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Article Index - Results

1995 NAPM Insights Article Index
Term selected: Legal Issues

A valuable reference tool, the Article Index is a comprehensive list of articles that have appeared in Inside Supply Management® (formerly Purchasing Today® and NAPM Insights®) magazine. Articles are organized by subject for easy locating and study.

  • Avoiding Customs Duty on The Middleman's Markup Members Only Content
    Steven H. Becker, November, Vol. 6, No. 11, p. 16.

    Through a recent U.S. Court of Appeals decision, importers of foreign merchandise can reap considerable duty savings. Specifically, this court decision affects imported goods sourced from the manufacturer by a middleman, or trading company, at factory price and then resold to a U.S. customer at a higher price.

  • Beware: Written Contracts Are Not Absolute Members Only Content
    Helen Pohlig, December, Vol. 6, No. 12, p. 13.

    Course of performance, course of dealing, and usage of trade are three legal concepts that may influence the meaning of a written contract. Purchasers must know these concepts and be aware of their impact on each written contract being managed.

  • Contract Clauses For Price Protection Members Only Content
    Sharon Mazin, September, Vol. 6, No. 9, p. 20.

    Pricing issues always influence your bottomline. Since you have the greatest leverage at the time of contracting, this is the time to protect yourself against excessive price increases and negotiate all of the hidden and future costs before you sign a contract. Various contract clause issues relating to price follow.

  • Contract Considerations For the Integrated Computer System Members Only Content
    Deborah L. Feldman, August, Vol. 6, No. 8, p. 14.

    UCC Article 2 warranties pertain to hardware and software purchases, but do not apply to custom software services or the integration of the system.

  • Drafting Enforceable Performance Clauses Members Only Content
    Philip D. Summer, J.D., May, Vol. 6, No. 5, p. 33.

    A key measurement of purchasing professionalism is the ability to structure deals with successful outcomes. Yet, nearly every purchaser can share at least one story of how a supplier failed to meet its contractual obligations. With this in mind, how would you decide the two cases below?

  • Importers and the U.S. Customs Service: A New Alliance Members Only Content
    Philip Yale Simons, July, Vol. 6, No. 7, p. 28. (Exam Alert: )

    The legislation implementing the North American Free Trade Agreement (NAFTA) also contains legislation to modernize the U.S. Customs Service. This statute, the Customs Modernization and Informed Compliance Act (euphemistically called the "Mod Act") introduces a number of changes in U.S. customs law. These changes include the electronic transmittal of information, recordkeeping procedures, drawback, customs audits, seizures of merchandise, customs rulings, protests, and accreditation of testing laboratories. The Mod Act fundamentally alters the relationship between an importer and the U.S. Customs Service by the introduction of the concept of "informed compliance" in its attempt to modernize the Customs Service business practices.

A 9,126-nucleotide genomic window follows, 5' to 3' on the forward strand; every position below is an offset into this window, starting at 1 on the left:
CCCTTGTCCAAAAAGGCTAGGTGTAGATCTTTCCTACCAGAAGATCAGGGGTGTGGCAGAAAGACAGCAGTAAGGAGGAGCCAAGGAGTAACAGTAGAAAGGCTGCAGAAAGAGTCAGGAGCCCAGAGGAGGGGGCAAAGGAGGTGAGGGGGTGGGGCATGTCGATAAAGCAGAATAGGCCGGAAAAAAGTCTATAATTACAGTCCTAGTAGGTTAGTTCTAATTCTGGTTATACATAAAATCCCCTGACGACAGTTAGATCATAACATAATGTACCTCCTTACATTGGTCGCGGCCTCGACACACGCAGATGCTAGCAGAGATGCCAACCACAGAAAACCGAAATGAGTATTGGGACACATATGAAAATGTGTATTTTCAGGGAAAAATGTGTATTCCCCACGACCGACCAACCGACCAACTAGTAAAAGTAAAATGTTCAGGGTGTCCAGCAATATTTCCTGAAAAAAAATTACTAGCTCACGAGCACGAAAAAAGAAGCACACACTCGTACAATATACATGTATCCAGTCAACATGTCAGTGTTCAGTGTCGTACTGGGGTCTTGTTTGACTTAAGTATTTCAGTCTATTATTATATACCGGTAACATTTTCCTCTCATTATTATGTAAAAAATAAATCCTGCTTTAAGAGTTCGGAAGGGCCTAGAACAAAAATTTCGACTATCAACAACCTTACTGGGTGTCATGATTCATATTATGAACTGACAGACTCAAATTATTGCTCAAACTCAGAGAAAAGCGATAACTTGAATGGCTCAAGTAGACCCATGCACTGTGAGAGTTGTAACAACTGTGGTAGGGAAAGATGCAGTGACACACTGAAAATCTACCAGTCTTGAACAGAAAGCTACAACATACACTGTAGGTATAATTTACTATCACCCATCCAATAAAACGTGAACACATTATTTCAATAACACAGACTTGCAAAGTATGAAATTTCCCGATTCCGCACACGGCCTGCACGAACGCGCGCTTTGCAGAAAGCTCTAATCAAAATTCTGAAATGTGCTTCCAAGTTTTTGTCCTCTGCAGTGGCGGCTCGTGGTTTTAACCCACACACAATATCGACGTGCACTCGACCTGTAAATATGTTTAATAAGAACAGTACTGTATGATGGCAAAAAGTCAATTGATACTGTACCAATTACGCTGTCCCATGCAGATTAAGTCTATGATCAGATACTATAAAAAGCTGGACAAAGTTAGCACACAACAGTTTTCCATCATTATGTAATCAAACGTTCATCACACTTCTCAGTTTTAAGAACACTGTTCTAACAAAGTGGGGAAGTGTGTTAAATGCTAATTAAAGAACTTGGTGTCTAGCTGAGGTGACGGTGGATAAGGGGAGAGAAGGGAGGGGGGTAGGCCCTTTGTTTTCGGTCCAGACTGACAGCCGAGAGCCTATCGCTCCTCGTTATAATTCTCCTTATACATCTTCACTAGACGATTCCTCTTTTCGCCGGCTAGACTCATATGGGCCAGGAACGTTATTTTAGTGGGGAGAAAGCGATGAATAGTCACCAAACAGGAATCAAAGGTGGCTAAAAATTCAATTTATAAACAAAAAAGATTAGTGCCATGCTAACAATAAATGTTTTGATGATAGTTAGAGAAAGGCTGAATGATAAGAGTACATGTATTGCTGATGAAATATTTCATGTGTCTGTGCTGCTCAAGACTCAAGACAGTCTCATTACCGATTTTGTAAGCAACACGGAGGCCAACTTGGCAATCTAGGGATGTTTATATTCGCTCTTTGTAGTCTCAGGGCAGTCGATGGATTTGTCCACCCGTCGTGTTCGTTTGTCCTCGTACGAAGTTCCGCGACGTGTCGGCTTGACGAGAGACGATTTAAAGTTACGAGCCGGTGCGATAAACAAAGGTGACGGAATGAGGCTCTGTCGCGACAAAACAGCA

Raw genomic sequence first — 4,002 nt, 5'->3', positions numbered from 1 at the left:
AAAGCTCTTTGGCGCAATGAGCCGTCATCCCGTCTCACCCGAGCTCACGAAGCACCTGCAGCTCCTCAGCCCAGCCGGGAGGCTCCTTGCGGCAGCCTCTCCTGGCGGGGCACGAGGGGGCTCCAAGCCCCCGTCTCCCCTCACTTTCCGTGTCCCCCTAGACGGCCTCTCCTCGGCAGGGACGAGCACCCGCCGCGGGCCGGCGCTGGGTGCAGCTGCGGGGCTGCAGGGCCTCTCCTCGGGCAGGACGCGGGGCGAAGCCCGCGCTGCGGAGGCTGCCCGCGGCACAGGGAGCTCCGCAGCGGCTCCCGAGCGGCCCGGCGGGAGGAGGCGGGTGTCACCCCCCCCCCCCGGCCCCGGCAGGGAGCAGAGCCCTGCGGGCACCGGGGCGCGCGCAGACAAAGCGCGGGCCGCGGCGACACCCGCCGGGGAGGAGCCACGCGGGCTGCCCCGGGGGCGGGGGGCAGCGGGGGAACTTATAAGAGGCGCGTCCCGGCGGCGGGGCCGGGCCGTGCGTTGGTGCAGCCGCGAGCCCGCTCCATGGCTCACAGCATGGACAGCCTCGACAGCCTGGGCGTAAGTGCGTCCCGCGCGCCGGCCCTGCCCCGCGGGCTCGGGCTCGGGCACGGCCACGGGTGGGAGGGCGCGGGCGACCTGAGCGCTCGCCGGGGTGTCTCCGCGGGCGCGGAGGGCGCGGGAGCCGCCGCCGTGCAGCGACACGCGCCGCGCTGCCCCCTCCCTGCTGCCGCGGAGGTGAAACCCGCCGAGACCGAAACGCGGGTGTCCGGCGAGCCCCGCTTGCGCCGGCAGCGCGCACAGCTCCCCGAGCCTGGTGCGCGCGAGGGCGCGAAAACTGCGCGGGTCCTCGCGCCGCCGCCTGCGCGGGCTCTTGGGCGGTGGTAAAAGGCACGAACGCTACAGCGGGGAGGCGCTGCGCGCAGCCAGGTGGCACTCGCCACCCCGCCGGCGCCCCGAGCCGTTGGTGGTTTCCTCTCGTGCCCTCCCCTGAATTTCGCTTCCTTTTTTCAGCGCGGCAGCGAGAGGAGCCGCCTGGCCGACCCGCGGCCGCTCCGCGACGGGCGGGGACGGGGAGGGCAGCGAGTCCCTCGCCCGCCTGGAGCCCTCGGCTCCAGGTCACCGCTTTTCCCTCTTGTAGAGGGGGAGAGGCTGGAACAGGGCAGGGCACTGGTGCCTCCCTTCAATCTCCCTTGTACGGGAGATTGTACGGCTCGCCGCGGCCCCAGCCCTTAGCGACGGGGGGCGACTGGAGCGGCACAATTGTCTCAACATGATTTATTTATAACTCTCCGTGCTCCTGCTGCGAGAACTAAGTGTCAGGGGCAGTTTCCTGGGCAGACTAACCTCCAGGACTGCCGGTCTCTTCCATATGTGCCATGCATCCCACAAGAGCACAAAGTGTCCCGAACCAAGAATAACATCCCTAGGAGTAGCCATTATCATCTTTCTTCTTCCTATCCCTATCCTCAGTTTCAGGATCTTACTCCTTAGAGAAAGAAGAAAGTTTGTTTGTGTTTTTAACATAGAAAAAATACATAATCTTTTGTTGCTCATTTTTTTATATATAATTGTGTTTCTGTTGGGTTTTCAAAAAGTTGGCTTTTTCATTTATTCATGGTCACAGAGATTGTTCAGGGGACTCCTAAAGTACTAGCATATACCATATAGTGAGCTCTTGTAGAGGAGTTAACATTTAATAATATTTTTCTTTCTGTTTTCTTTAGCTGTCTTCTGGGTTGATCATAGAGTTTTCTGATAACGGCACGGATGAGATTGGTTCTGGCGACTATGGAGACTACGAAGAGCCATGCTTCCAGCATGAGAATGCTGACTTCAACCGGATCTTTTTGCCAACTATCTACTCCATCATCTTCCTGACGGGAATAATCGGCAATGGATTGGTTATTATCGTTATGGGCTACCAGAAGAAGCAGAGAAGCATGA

• Law of Agency and Your Authority Members Only Content
    Robert A. Holmes, J.D., June, Vol. 6, No. 6, p. 19.

    After an actual payment on delievered goods or performed services, the employer automatically (even if unintentionally) "ratifies" the actions of the unauthorized purchaser.

  • Misclassifying an Employee as an Independent Contractor Members Only Content
    Leslie S. Marell, February, Vol. 6, No. 2, p. 23.

    The difficult economic times of the past several years caused organizations to cut their operating expenses drastically and significantly reduce their workforces. However, as business and economic conditions gradually improve, companies are finding an increased need for additional workers.

  • Sexual Harassment: What Managers Should Know
    Douglas A. Bordner, March, Vol. 6, No. 3, p. 28.

    This article is not available online.

  • Supreme Court Rules for Shipper in Undercharge Case Members Only Content
    Helen M. Pohlig, April, Vol. 6, No. 4, p. 33.

    In January, the U. S. Supreme Court ruled in the Interstate Commerce Commission's (ICC) favor, indirectly benefitting the shipper, in yet another case involving a bankrupt carrier, Transcon Lines. While this decision, Interstate Commerce Commission v. Transcon Lines, is limited to cases where the ICC's credit regulations apply, it narrows somewhat the broad liability imposed on shippers by the court's earlier decision in Maislin Industries v. Primary Steel.

  • Those Pesky Ol' Junk Faxes Members Only Content
    Leslie S. Marell, J.D., October, Vol. 6, No. 10, p. 16.

    FCC rules require facsimile advertisers to clearly identify themselves, give the date, time, and facsimile number.

  • Whose "Work" Is It Anyway? Members Only Content
    Deborah L. Feldman, January, Vol. 6, No. 1, p. 13.

    With increasing frequency, procurement professionals are faced with the challenge of acquiring intellectual property, that is, intangible personal property, which includes patents, trademarks, service marks, copyrights, technology, and trade secrets. The procurement professional charged with the responsibility of purchasing drawings or models of a scientific or technical nature, artistic, audiovisual, or literary works, or computer software must understand the fundamentals of the law dealing with copyright "works," "authors," and "works for hire."